As families settle back into the swing of the new academic year, many will be mindful of both recent — and looming — 11-plus examinations, the formidable academic fortress guarding admission to various secondary schools.
There are more than 190 state selective (grammar and partially selective) schools in England. These are state-funded and use academic testing to inform selection. There are also a great many private schools that set their own 11-plus entrance exams.
Faced with fierce competition, the pressure to succeed and get into the “right” school can lead to extreme stress for pupils and parents alike. Henrietta Barnett, a flagship girls’ selective school in north-west London, proudly states on its website that it receives more than 2,000 applications for around 100 places.
Whether you are frantically preparing for entry in 2018, or are in a more leisurely fashion gearing up for exams further off, here is a quick guide on what to expect and how best to prepare, while keeping anxiety at bay.
The 11-plus usually comprises tests in English and maths, plus verbal and non-verbal reasoning. The mix, format and content of tests varies from school to school.
State selective exams are often, though not always, in a multiple-choice format (partly to make marking easier), while private schools tend to prefer written answers.
This means, for example, that private school exams, unlike state selective exams, will normally require students to produce a piece of creative writing and to answer a comprehension test in full sentences. There are always exceptions, however. For example, last year the private Immanuel College, in Bushey, switched its exam provider to GL Assessment, which favours multiple-choice questions.
It is, therefore, of vital importance to be aware of the exam papers set by your preferred school(s). School websites contain valuable information, often including access to past papers.
It would also be helpful to chart up the critical dates on your calendar. Children applying for state selective schools usually sit these exams in the September of year six. Private school examinations, by contrast, most often take place in the January of year six, a full term later (although Belmont School in north-west London, for instance, holds its exams in November). Successful candidates are in most cases interviewed a few weeks after the exams.
While an interview may sound daunting to a child of 10 or 11, it is really just an opportunity for the school to gauge a child’s confidence, social skills and why they are interested in joining the school (make sure they have a good reason).
Conversation will probably involve a candidate’s favourite school subject or book and/or extra-curricular activities, providing an opportunity to impress the interviewer with any sporting or musical achievements they may have. Basic interview skills, such as shaking hands, making eye contact while doing so and not sitting until being invited to do so, will go a long way.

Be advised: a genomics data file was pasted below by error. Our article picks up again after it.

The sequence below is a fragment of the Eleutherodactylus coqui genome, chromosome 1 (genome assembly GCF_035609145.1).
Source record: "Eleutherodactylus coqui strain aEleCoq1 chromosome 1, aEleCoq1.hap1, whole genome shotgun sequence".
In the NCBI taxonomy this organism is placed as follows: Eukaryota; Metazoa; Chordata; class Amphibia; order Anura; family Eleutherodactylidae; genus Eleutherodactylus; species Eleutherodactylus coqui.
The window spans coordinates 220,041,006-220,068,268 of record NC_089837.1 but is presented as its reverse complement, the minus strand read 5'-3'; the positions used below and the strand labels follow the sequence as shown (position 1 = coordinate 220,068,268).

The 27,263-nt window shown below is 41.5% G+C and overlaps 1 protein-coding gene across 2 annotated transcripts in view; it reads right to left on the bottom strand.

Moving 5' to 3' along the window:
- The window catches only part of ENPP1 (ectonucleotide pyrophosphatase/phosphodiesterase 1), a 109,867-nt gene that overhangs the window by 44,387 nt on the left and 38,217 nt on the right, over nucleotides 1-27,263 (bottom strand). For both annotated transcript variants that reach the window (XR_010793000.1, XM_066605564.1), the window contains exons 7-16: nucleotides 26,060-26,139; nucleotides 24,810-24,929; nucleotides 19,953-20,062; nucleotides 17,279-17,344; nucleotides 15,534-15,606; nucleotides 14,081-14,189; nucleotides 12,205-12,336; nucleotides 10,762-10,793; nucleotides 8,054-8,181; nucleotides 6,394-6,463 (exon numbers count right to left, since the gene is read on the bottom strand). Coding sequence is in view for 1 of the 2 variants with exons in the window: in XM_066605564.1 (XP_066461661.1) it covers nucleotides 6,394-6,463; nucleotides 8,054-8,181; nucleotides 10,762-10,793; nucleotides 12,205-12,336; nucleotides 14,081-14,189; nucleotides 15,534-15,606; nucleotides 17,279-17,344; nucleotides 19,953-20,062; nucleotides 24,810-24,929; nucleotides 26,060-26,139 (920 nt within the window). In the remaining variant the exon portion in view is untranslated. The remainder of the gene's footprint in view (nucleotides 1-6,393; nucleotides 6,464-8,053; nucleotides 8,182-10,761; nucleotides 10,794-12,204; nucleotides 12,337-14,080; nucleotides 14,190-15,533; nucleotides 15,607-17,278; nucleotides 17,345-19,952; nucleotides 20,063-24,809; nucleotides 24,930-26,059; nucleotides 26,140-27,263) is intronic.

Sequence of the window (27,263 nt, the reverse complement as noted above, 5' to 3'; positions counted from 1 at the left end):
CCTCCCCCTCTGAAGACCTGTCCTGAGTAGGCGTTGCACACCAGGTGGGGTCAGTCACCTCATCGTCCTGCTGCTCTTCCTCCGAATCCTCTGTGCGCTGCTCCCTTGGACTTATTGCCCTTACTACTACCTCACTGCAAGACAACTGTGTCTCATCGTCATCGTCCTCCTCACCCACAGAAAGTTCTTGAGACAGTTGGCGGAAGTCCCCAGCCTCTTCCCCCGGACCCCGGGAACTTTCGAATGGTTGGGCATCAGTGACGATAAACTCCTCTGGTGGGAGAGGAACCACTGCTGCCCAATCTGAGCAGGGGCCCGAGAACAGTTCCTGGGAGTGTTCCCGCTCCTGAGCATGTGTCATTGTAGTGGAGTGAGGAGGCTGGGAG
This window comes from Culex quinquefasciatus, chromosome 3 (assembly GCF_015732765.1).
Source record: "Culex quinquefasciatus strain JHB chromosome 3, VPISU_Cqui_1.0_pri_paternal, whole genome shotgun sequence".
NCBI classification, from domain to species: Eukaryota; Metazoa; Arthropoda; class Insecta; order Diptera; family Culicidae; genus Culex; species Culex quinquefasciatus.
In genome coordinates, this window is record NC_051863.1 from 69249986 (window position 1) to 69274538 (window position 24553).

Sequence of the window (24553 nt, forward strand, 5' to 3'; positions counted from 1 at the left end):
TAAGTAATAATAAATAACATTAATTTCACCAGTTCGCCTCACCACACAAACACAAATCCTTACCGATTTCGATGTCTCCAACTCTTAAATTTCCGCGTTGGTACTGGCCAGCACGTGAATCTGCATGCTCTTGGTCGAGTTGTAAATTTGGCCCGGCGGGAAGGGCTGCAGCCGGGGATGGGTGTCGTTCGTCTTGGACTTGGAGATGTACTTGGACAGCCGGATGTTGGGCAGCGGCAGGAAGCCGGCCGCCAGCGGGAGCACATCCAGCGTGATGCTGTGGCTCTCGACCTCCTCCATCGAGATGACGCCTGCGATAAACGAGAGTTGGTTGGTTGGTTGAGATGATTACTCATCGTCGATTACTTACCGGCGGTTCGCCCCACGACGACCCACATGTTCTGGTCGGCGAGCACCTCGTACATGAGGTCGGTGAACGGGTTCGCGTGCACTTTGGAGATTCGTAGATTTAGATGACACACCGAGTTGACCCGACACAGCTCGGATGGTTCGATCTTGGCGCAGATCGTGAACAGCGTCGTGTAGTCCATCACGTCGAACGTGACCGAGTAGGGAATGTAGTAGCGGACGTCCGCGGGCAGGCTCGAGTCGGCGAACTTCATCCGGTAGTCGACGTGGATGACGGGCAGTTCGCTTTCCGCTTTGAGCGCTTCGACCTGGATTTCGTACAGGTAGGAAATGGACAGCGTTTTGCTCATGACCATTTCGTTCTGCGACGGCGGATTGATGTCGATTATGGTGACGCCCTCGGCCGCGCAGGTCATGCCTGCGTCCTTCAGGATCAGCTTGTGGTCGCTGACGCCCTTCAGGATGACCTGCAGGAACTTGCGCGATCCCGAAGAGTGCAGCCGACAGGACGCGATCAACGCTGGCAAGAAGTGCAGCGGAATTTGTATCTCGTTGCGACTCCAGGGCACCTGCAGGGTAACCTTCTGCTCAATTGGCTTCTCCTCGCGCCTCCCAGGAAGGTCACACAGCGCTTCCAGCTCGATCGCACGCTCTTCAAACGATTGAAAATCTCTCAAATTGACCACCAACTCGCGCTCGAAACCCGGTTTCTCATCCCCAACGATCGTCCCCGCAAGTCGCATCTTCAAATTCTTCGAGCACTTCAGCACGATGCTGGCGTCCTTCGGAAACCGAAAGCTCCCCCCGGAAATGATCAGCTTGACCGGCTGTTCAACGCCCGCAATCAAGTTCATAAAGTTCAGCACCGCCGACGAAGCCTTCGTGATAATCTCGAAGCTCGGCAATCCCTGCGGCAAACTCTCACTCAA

Most parents agree preparation for the 11-plus is essential, although some schools argue that one cannot prepare for their tests. Start early, ideally one to two years in advance.
You may choose to help your child yourself or hire a professional tutor, opting either for one-to-one tuition or group sessions. It is also advisable to attend school open days, so your child knows exactly what they are aiming for. A child who is self-motivated is more likely to succeed than one simply driven by a desire to please parents.
Focused and consistent revision over the holidays keeps up the momentum and ensures your child does not forget vital topics and exam techniques. Encourage your child to do practice papers under timed conditions, to get a sense of what to expect on the day.
Having said that, bear in mind kids do need to enjoy some free time. Relaxation is vital, otherwise they may come to resent sitting the 11-plus exams or, worse, burn out before they even get to the test.
Try not to convey your own fears and concerns to your child. Gentle encouragement and frequent praise will boost your child’s self-belief and results. Children who are calm and confident are likely to do better in exams — and life in general — than those who are stressed and anxious. Eating well and drinking lots of water is crucial for a healthy body and mind, while the importance of an early night before exams should go without saying.
Above all, please keep things in perspective. As much as you want the best academically for your child, success and achievement should not come at the detriment of your child’s health and well-being. Passing 11-plus exams are not the be all and end all — and reassuring your child you are proud of them, no matter what, is the most effective way to foster their overall long-term health and happiness.
Zac Newman is the founder and director of Newman Tuition (newmantuition.co.uk). He is a qualified teacher with an academic background in psychotherapy and counselling, 020 3198 8006